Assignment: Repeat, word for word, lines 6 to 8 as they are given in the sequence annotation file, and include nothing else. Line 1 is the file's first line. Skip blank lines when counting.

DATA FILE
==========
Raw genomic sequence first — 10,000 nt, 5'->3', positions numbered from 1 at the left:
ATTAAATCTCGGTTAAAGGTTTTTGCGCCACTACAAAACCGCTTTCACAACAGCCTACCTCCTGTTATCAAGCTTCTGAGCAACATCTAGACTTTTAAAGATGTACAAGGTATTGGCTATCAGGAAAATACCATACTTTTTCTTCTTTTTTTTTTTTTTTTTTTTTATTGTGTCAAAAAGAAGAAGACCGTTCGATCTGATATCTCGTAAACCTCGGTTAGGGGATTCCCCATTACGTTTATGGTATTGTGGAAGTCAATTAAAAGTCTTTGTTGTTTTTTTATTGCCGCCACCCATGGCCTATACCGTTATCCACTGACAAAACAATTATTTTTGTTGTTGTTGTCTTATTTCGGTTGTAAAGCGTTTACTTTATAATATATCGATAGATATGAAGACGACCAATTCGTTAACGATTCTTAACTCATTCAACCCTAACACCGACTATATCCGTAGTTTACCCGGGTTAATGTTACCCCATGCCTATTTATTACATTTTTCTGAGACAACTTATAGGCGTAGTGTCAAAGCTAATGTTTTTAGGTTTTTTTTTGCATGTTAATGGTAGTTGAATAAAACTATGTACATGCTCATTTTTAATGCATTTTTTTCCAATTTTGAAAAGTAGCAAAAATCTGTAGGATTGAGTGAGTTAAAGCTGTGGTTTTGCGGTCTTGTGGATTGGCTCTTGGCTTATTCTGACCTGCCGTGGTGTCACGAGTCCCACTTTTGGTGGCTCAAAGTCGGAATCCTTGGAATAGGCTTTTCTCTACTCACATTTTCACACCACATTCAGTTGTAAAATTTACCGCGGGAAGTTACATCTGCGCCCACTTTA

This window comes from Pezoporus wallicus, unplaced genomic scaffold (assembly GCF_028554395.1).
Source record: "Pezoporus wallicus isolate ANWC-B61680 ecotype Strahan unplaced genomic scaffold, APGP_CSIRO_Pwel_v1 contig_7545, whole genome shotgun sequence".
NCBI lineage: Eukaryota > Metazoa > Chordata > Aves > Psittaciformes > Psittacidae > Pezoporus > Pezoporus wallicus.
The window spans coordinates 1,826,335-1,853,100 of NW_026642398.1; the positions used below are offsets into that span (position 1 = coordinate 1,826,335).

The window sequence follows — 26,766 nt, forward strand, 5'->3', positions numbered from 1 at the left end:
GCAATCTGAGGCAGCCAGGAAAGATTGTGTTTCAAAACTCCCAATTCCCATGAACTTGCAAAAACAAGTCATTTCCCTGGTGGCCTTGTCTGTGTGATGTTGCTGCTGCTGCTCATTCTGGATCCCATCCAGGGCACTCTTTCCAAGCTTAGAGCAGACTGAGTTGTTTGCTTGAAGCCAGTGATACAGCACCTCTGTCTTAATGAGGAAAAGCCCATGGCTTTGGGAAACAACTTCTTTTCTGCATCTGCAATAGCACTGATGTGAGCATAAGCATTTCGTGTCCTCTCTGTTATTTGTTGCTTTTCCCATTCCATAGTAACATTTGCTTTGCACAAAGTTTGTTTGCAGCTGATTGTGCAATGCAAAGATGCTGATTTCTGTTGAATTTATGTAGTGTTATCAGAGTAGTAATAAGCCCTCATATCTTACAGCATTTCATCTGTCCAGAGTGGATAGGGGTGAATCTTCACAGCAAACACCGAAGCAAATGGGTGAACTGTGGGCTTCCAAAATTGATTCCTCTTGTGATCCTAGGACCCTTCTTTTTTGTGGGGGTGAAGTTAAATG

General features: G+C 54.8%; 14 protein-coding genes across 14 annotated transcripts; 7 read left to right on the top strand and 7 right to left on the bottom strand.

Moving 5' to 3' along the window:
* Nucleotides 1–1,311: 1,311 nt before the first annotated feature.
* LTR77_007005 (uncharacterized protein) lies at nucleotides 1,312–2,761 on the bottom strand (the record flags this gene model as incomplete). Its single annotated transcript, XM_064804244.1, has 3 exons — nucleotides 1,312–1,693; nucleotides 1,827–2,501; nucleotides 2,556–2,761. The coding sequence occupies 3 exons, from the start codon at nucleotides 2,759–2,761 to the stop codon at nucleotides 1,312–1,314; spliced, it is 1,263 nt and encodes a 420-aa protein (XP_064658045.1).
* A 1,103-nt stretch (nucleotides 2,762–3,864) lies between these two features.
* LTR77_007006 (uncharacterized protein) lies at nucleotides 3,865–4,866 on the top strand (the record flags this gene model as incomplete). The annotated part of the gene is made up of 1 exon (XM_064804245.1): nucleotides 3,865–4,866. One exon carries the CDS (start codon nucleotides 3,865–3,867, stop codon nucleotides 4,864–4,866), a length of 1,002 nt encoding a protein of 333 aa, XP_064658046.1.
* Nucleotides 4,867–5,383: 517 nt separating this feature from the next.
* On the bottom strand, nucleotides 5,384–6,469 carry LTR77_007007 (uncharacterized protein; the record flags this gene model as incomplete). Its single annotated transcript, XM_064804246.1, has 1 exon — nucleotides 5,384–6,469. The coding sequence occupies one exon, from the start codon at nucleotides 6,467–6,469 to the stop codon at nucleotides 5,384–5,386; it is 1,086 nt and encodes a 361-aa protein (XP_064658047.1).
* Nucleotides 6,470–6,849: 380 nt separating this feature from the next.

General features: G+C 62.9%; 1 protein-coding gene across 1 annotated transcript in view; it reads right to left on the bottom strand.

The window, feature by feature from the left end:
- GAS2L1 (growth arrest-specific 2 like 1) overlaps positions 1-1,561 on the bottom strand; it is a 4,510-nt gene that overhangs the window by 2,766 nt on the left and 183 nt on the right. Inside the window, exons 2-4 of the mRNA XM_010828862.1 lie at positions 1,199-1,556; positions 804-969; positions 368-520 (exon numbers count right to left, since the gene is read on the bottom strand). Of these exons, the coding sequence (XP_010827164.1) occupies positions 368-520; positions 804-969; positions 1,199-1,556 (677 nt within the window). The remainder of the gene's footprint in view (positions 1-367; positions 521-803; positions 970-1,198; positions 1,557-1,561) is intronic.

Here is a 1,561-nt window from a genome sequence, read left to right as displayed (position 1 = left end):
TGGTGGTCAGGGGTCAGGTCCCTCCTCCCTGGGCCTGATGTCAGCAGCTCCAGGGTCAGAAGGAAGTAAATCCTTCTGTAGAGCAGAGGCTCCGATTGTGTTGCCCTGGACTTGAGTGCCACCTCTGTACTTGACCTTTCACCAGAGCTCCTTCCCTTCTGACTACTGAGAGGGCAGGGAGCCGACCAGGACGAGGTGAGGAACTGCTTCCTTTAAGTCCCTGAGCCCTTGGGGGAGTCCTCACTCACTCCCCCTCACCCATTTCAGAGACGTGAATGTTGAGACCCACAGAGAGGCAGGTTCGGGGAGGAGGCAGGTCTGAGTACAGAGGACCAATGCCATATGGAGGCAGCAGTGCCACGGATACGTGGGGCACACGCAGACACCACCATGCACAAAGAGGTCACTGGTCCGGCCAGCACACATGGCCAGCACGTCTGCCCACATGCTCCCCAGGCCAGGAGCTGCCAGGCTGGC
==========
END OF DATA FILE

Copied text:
The window spans coordinates 1,826,335-1,853,100 of NW_026642398.1; the positions used below are offsets into that span (position 1 = coordinate 1,826,335).

The window sequence follows — 26,766 nt, forward strand, 5'->3', positions numbered from 1 at the left end:
GCAATCTGAGGCAGCCAGGAAAGATTGTGTTTCAAAACTCCCAATTCCCATGAACTTGCAAAAACAAGTCATTTCCCTGGTGGCCTTGTCTGTGTGATGTTGCTGCTGCTGCTCATTCTGGATCCCATCCAGGGCACTCTTTCCAAGCTTAGAGCAGACTGAGTTGTTTGCTTGAAGCCAGTGATACAGCACCTCTGTCTTAATGAGGAAAAGCCCATGGCTTTGGGAAACAACTTCTTTTCTGCATCTGCAATAGCACTGATGTGAGCATAAGCATTTCGTGTCCTCTCTGTTATTTGTTGCTTTTCCCATTCCATAGTAACATTTGCTTTGCACAAAGTTTGTTTGCAGCTGATTGTGCAATGCAAAGATGCTGATTTCTGTTGAATTTATGTAGTGTTATCAGAGTAGTAATAAGCCCTCATATCTTACAGCATTTCATCTGTCCAGAGTGGATAGGGGTGAATCTTCACAGCAAACACCGAAGCAAATGGGTGAACTGTGGGCTTCCAAAATTGATTCCTCTTGTGATCCTAGGACCCTTCTTTTTTGTGGGGGTGAAGTTAAATG